In this thesis, we investigate efficient algorithms and architectures having high accuracy and low complexity for Digital Signal Processing (DSP) applications. We propose several design approaches to meet the requirements of real-time throughput and input-output latency, which are characteristic features of DSP applications. The approaches we propose include the use of efficient arithmetic representations, as well as creating structures with pipelining and parallel processing. The architectures also provide reduced hardware complexity by converting certain mathematical operations in the algorithms into simple DSP operations. The main topics are addressed in this thesis are the following: A complex multiplier using fused arithmetic units, a Fast Fourier Transform (FFT) processor using Algebraic Integer (AI) encoding, and adaptive wavelet transforms based on the lifting scheme. These topics are discussed in terms of the mathematical algorithms involved and their hardware implementations. To provide quantitative comparisons with previous work, we conduct fixed-point simulations with appropriate data wordlengths and implement architectures using field programmable gate array (FPGA) and Very Large-Scale Integration (VLSI) based platforms. Our results show improvements in performance and/or hardware complexity for the algorithms that are considered in this thesis.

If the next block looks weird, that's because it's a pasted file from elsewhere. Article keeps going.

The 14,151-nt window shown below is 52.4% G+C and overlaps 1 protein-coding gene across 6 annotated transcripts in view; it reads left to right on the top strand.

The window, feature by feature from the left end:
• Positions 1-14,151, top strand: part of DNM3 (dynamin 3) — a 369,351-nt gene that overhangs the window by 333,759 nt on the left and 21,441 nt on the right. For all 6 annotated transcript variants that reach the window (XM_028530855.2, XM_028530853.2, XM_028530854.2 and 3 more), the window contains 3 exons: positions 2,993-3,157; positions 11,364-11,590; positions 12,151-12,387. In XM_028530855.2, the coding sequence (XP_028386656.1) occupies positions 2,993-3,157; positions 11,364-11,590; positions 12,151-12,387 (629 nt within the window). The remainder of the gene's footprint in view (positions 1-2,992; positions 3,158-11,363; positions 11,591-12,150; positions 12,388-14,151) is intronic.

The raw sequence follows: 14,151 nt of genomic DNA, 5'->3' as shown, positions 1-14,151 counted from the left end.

University of Minnesota Ph.D. dissertation.May 2016. Major: Electrical Engineering. Advisor: Gerald Sobelman. 1 computer file (PDF); viii, 97 pages.
Efficient Algorithms and Architectures with High Accuracy and Low Complexity for DSP Applications.
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